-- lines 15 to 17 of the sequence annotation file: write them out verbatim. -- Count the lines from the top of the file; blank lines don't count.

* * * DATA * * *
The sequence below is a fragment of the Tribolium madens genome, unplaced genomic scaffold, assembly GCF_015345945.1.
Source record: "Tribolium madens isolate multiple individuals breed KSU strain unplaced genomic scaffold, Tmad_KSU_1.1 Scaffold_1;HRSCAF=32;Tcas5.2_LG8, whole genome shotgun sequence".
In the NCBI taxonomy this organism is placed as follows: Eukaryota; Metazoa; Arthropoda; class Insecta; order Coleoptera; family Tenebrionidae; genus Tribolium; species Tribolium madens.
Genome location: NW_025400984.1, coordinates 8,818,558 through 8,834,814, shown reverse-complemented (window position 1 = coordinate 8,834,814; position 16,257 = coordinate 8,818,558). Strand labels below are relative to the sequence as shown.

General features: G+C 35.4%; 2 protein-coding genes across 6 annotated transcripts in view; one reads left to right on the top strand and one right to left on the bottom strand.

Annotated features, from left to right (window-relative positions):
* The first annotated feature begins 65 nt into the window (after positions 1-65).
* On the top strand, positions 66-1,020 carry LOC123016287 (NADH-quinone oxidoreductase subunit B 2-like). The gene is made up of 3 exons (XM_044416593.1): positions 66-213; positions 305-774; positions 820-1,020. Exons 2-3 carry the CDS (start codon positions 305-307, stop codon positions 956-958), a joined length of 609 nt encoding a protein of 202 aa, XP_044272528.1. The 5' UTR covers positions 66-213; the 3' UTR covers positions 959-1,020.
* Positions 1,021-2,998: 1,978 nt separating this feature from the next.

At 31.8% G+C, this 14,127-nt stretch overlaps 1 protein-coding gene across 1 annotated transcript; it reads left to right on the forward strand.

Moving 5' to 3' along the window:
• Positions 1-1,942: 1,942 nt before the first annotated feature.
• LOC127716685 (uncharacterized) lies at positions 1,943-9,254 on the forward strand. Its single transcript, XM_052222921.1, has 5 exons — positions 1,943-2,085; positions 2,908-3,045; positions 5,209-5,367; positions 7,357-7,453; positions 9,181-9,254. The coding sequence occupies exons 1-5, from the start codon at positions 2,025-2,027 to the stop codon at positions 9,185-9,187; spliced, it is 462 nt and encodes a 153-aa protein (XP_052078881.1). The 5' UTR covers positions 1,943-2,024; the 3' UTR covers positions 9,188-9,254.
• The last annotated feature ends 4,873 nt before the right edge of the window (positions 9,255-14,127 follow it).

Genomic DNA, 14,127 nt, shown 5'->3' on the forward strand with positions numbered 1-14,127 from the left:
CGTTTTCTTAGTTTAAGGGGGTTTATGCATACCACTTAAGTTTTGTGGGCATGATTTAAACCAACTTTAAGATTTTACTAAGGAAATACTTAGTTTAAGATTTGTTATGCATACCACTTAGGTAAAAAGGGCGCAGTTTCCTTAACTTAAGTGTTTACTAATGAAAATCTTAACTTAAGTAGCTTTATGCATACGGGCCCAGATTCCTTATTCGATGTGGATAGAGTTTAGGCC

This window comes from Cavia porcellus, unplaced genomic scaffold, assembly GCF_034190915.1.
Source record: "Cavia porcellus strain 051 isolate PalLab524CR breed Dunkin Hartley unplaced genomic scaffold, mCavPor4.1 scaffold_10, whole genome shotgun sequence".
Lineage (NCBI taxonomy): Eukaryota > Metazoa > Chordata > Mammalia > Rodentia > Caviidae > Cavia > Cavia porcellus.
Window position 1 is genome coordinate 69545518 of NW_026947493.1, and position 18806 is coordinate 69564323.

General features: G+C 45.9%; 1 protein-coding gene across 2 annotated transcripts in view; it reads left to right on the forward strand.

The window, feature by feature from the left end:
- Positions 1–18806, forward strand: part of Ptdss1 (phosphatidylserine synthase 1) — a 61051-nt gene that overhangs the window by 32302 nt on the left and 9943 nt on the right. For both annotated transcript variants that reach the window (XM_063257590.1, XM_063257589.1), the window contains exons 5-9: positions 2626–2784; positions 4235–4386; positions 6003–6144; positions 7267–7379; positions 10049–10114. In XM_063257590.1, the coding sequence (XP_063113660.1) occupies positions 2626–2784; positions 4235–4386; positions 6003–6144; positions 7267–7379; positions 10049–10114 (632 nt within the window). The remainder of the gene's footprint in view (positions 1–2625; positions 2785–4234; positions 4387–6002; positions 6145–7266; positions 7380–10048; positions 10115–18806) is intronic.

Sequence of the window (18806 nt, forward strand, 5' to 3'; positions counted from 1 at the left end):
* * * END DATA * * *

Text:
Genomic DNA, 14,127 nt, shown 5'->3' on the forward strand with positions numbered 1-14,127 from the left:
CGTTTTCTTAGTTTAAGGGGGTTTATGCATACCACTTAAGTTTTGTGGGCATGATTTAAACCAACTTTAAGATTTTACTAAGGAAATACTTAGTTTAAGATTTGTTATGCATACCACTTAGGTAAAAAGGGCGCAGTTTCCTTAACTTAAGTGTTTACTAATGAAAATCTTAACTTAAGTAGCTTTATGCATACGGGCCCAGATTCCTTATTCGATGTGGATAGAGTTTAGGCC

This window comes from Cavia porcellus, unplaced genomic scaffold, assembly GCF_034190915.1.